Thursday, June 30, 2011

Selling to Markets Outside the Bookstore

I recently listened to a special podcast with Brian Jud and he talked about selling books to special markets. Thought I would share with you some of the things he covered. Most of this works better for non-fiction, but there are plenty of markets for fiction, too.

He talked about selling what your book does, not what it is. When you’re contacting these special markets, how will the person/company you’re speaking to benefit? How will readers benefit? What problems will your book solve? Can you reformat your book into booklets, pamphlets, or pdf downloads? Can you match your book with an association’s cause?

Some of the markets he mentioned:

Book clubs
Associations
Airport stores (besides the bookstore)
Corporate libraries
Alumni groups
Catalogs
Corporate gifts
Reading groups
Military
Gift and specialty stores
Display marketing
Cruise ships
Museums, parks, and zoos
Home Shopping Network

Does this give you some new ideas? Here’s another great thing about these markets - they don’t return books!

Visit Brian Jud’s site Book Marketing Works and sign up for his newsletter.

Monday, June 27, 2011

Promotion Begins With the First Word

I was supposed to have a guest post today, but since that fell through, here's some promotional considerations during the writing phase of your book.


Promotion Begins With the First Word

Marketing is often a writer’s greatest challenge. The sooner you can begin planning your promotions, the greater your chance of success. And marketing should begin with the very first word.

Before pouring your heart and soul into your efforts, consider the marketability of your work. Explore bookstores off and online to determine if your niche is too small or genre too large. Examine the competition in depth. Most book purchases are determined by either subject matter or the author’s reputation. Do you have enough status to be considered an expert in your field? Does your book fill a need? If writing fiction, will the hook of your story be powerful enough to make you stand out from all the other authors in your genre? Remember, no one book appeals to all people, so know your target audience. Take all of this into account before passionately writing a book you cannot sell.

Tie-ins play a key role in the success of a book as well. Start asking yourself now – who would endorse my book? Favorably Mentioning specific products, companies, individuals and locations may garner endorsements. A celebrity endorsement, whether from an actor, an athlete, or another author, can increase the credibility of your work. Don’t forget organizations, non-profit groups or even political parties that might recommend your book or even use it for a fundraiser. The setting of your story might be of great interest to the people who reside there and in fact could be your target audience. Consider all of these aspects as you create your work.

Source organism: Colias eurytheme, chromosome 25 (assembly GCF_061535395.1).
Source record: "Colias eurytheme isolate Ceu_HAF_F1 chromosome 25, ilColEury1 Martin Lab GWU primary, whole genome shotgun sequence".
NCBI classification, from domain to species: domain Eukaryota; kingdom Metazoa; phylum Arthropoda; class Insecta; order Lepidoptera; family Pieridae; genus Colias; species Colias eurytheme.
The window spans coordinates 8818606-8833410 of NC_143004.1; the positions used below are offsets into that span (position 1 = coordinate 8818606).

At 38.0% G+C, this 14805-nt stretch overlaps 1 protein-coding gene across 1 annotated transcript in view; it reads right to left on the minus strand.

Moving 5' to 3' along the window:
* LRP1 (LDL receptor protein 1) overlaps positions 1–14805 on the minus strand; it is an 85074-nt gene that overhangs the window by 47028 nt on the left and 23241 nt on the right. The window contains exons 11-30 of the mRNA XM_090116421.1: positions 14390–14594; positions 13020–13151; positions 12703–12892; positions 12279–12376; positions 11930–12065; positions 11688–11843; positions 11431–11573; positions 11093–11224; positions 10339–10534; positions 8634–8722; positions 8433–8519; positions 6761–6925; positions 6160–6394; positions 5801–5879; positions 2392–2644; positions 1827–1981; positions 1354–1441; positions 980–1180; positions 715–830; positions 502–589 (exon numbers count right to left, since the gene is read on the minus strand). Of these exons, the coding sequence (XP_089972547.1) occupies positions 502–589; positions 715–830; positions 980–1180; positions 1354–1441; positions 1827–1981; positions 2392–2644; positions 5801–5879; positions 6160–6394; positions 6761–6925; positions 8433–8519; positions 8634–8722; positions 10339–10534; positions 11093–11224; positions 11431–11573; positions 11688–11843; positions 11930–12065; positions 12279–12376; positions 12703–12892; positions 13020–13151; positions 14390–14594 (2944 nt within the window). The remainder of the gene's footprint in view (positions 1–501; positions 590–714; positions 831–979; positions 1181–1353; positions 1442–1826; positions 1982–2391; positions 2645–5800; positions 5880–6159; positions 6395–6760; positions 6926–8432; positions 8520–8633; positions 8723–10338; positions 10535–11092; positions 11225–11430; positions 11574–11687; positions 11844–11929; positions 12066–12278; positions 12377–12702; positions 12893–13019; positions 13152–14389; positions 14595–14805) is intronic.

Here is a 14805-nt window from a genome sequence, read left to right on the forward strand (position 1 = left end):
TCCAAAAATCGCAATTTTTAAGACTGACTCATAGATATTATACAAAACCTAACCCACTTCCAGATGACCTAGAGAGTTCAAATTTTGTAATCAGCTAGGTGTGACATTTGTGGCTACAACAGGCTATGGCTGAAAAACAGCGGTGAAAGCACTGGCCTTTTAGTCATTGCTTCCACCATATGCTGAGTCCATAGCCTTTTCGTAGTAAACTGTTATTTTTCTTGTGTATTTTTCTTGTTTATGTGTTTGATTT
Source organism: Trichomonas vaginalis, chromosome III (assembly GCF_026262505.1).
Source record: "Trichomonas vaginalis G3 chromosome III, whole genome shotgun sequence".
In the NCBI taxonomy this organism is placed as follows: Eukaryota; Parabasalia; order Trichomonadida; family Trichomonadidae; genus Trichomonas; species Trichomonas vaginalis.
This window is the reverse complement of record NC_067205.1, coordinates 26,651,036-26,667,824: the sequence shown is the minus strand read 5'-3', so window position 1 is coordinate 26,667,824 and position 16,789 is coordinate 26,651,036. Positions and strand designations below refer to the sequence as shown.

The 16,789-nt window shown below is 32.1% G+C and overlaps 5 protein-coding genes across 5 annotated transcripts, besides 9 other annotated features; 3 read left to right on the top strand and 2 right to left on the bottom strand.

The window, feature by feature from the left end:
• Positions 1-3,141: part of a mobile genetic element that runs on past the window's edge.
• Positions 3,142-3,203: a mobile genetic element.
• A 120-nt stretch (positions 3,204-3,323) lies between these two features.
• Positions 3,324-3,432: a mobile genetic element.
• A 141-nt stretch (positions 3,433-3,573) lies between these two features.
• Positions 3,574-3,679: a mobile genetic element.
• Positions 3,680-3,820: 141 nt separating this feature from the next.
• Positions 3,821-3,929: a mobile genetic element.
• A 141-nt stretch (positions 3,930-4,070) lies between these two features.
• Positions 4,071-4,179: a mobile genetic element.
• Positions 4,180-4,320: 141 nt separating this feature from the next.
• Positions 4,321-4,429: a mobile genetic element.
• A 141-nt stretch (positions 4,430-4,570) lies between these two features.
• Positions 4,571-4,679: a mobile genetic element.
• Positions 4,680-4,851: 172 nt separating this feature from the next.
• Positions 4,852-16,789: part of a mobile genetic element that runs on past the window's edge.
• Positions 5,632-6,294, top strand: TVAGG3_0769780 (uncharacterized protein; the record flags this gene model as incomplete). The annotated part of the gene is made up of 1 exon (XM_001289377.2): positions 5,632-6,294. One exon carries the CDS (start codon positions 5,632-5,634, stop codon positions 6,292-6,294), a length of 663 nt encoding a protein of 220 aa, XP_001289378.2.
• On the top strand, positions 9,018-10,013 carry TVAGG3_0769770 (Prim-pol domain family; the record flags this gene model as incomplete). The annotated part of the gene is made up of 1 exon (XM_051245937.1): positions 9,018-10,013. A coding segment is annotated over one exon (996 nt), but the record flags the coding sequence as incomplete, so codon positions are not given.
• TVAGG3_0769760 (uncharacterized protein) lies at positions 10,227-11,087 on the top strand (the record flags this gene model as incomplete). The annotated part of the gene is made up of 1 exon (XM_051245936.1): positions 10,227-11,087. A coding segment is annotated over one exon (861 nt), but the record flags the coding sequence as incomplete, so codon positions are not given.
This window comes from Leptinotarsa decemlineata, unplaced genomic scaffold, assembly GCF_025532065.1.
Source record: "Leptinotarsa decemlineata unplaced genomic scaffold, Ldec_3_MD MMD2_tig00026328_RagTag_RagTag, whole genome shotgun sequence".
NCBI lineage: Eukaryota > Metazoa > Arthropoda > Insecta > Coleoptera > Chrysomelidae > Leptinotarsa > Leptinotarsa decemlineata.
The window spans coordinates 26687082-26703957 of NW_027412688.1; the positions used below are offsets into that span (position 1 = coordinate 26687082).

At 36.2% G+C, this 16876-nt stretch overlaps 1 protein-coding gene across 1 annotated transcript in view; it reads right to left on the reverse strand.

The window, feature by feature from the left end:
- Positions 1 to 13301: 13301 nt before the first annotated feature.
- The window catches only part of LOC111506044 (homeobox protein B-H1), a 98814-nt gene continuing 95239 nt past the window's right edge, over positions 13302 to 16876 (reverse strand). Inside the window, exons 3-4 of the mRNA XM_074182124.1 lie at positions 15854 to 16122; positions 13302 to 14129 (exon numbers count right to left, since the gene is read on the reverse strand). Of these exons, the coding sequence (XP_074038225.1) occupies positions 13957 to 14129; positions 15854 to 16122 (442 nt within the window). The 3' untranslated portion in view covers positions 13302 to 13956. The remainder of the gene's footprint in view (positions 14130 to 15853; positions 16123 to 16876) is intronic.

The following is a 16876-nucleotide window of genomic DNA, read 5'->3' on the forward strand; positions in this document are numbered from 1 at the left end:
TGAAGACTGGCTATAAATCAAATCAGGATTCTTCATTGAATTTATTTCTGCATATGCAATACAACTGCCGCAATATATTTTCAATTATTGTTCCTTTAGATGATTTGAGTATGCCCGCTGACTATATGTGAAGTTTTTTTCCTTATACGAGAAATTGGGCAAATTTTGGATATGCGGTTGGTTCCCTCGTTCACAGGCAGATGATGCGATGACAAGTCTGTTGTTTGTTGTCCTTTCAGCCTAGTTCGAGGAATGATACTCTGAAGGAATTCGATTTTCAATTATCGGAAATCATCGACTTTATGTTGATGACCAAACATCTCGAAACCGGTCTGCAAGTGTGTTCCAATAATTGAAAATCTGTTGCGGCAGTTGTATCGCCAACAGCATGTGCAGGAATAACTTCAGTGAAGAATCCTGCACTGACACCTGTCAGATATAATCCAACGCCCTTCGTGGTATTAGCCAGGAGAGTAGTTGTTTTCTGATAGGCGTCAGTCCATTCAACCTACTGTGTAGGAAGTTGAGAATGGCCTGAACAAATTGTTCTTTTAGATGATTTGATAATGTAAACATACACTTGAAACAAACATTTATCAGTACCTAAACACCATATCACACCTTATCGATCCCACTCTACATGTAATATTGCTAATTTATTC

Be aware of the length of your book. When exploring the bookshelves, look at the average length of books in your genre. Will yours be too long or too short? Page sizes and fonts will vary, so think in terms of word count. Research your genre thoroughly and be aware of the maximum and minimum word counts. Publishers and agents don’t want to see a book from an unknown writer that’s over 100,000 words - some want it closer to 80,000. Watch your word count even if you intend to self-publish.

The promotion process begins with the writing phase. If you do not prepare during this time, you may find it difficult to market your book or entice the interest of a publisher. Write success into your book right now!

Saturday, June 25, 2011

The Weekend Sillies

More silliness, and kicking it off with one for Simon.

funny pictures - For most things there's MasterCard  For everything else there's Vodka
see more Lolcats and funny pictures, and check out our Socially Awkward Penguin lolz!

funny pictures - Oh No You Di-Idn't
see more Lolcats and funny pictures, and check out our Socially Awkward Penguin lolz!

Sorry, my fondness for The Emperor’s New Groove and childhood candy memories prompted this one:

funny pictures - OMGZ listen!  POP ROCKZ!
see more Lolcats and funny pictures, and check out our Socially Awkward Penguin lolz!

funny pictures - Sometimes, bein the designated driver
see more Lolcats and funny pictures, and check out our Socially Awkward Penguin lolz!

funny pictures - When Batman villains mate, it's never a pretty picture.
see more Lolcats and funny pictures, and check out our Socially Awkward Penguin lolz!

funny pictures - Tom Petteh Kitteh  Iz Fweefawlin
see more Lolcats and funny pictures, and check out our Socially Awkward Penguin lolz!

funny pictures - You can be anything.
see more Lolcats and funny pictures, and check out our Socially Awkward Penguin lolz!

funny pictures - A CLOCKWORK  ORANGE TABBY.